So I’m certainly not a powerlifer but I train in similar ways as a powerlifer would. I’ve ALWAYS pulled conventional. I’m juts getting a bit older and notice my lower back getting smoked on every single session. Today I pulled Sumo for the first time. I had zero back pain! Holy shit, maybe I should have been pulling Sumo all along!
But I did notice a couple of things that I could use some tips on.
My quads got absolutely fried. I notice them being lit up once I hit my working weight sets. Surely that’s not normal? I figure I’m missing a que of some kind.
After the first working set I had a hard time keeping my hips from shooting up.
Any advice on how to fix these things? Even if I can’t I’m probably a Sumo lifer from here on out. It’s hard unlearning a movement pattern
Sumo uses more quads than conventional, I feel it in my quads too. As for hips rising, maybe do one hard set if that’s all you can manage and then lighter volume work with a weight that you can lift with proper technique.
Specifically with pulling sumo. What is the common weakness that causes the hips to shoot up? Or is it most likely just inexperience in that stance? I haven’t had that problem pulling conventional once I learned to properly brace. I kind of think it could be weak quads. As much as I felt them firing, they tend to be relatively weak for me regardless.
I’ve also recently switched to Sumo for my main, heavy DL day. I still do my supplemental DL work conventional though. I would think you need more quad work like front squats, high bar atg back squats and Bulgarian split squats. You may also need to experiment with your foot position/stance width. Post a vid if you can.
I’m no expert on sumo and my sumo lags my conventional but I made a lot of progress when I did 8 months pulling sumo. It is said that if your sumo lags your conventional, then your quads are weak. If your conventional lags your sumo, your back is weak.
So, like you, my quads are weak. Not surprising since I don’t do a lot of front squats but do rotate in the SSB (safety squat bar) regularly, and my squat form emphasizes posterior chain (sitting back, more back lean angle, knees barely come forward during squat). So my quads are arguably somewhat neglected.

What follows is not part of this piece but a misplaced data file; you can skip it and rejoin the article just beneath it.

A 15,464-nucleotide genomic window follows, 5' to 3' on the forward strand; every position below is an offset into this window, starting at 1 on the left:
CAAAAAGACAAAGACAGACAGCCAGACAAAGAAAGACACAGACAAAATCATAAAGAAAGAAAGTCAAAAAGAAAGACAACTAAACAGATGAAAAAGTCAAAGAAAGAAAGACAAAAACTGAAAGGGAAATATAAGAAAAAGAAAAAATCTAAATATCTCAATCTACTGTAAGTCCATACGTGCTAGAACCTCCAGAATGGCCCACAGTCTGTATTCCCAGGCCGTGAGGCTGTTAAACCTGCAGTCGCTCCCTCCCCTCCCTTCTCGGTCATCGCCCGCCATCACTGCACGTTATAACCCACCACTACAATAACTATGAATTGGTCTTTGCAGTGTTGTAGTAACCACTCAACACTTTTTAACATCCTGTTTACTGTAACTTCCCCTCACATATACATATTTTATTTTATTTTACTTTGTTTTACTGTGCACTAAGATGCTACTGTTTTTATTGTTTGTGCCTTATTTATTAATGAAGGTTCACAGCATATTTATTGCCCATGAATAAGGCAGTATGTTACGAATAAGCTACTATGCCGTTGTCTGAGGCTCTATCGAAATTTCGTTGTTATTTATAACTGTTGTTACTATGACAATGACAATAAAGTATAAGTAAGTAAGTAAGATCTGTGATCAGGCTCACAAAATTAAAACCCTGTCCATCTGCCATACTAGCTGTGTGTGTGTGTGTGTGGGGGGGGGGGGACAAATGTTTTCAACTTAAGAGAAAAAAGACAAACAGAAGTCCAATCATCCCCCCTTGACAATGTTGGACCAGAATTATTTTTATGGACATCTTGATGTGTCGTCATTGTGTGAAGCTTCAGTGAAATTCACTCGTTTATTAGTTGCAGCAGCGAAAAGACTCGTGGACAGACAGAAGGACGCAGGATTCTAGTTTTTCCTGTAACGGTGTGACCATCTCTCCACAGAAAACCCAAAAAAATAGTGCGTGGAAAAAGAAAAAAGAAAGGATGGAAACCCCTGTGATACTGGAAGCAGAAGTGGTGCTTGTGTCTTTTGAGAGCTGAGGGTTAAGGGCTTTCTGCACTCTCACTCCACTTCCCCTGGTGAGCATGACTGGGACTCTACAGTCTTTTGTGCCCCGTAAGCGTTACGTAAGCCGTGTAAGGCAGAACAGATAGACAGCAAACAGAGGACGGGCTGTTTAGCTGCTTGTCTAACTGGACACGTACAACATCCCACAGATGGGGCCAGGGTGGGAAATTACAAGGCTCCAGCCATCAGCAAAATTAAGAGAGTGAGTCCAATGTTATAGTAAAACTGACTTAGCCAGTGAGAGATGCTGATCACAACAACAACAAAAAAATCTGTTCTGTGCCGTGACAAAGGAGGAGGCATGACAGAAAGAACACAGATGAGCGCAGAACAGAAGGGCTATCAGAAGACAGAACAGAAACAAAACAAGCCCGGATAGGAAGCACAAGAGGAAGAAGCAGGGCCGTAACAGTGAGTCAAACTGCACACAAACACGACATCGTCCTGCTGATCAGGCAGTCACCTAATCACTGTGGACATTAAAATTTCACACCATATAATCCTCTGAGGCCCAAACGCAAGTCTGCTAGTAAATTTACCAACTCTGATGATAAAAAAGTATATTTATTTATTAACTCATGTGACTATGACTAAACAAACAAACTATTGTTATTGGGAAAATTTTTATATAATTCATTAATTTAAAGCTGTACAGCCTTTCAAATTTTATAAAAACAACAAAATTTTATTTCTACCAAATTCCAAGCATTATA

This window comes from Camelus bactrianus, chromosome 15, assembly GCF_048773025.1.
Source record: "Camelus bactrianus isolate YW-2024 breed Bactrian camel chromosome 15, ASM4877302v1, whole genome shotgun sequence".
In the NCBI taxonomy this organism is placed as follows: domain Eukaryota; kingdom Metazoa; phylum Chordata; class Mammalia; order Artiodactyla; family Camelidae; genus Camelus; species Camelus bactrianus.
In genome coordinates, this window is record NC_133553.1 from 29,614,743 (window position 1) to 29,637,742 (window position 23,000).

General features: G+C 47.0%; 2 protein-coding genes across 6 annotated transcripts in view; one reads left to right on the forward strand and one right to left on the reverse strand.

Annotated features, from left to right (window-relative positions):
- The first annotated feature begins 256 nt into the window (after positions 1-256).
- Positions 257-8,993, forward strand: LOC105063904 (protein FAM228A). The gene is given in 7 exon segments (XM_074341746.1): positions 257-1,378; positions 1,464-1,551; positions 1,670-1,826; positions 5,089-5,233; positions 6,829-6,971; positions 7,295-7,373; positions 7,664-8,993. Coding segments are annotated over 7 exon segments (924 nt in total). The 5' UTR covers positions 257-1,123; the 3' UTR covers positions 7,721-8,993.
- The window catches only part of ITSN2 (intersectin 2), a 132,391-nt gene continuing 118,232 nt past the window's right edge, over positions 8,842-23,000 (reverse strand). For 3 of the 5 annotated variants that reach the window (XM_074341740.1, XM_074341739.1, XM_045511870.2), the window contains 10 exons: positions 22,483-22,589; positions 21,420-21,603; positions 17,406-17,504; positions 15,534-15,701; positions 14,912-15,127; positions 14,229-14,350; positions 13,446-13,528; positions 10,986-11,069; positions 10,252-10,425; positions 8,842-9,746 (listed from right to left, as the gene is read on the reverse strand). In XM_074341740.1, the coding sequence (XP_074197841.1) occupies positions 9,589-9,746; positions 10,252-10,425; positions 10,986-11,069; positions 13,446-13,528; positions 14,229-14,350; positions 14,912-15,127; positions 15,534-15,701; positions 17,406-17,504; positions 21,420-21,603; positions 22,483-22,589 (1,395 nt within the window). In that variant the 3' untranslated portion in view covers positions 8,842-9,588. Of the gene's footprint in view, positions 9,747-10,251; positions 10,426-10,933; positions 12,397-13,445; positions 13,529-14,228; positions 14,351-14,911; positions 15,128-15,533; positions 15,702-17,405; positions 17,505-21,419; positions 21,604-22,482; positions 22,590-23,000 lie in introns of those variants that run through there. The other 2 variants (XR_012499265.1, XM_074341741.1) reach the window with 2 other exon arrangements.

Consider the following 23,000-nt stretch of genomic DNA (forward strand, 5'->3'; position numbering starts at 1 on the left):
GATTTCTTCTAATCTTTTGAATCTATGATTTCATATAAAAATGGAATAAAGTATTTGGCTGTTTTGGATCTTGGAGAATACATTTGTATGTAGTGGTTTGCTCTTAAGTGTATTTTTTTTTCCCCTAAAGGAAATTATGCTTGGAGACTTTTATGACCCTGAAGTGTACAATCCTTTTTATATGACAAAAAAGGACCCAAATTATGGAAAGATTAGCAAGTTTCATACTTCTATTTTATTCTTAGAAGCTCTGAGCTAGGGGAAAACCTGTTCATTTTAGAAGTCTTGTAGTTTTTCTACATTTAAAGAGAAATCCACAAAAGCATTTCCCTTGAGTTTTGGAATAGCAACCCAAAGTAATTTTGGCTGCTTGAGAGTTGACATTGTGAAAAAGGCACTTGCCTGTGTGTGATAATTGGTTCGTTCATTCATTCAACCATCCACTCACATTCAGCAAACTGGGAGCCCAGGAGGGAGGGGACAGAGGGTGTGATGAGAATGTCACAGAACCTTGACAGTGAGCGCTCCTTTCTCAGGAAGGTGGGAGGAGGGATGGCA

Focus on form; sounds like you’ve been conventional deadlifting for quite a while. You aren’t going to build the same level of sumo overnight.
Foot position plays a big part in the success of the lift, some dudes can go really wide, others not so much. Play around with it and see what works. Squeeze with you legs while sort of sitting back and the weight will pop off the floor. I’ve recently just switched back to sumo and loving it! Have pulled conventional for last few years and prior to that, always sumo.
You’re quads should get used to it after a couple of training sessions. As for your hip position, I believe it was Ed Coan I remember saying in a video that the starting position of your hips when you start the pull should be the same position your hips are in when you lower the bar to the ground at the end of the lift. I practice this by doing deadstop reps where I just take a breath or two at the bottom without moving my hips up or down before starting the next rep. When I first started doing sumos I pulled my lower back by going heavy and starting with my hips too high. Ive had no problems since I’ve started doing this at the end of every rep
Thanks for all the advice guys. My take aways
- keep practicing and playing with foot placement
- stop neglecting the quads and do some damn front squats already!
I have a pair of heels coming in the mail. Will be my first time trying squat shoes. I Image that will do heaps for quad strength for me. My squat is hip dominant af
SSB squats, high bar squats, hack squats, or leg press would probably be a better choice since front squats are limited mostly by back strength, plus the ability to stay upright. If you have to use weights way lighter than your squat then you won’t really be challenging your quads much.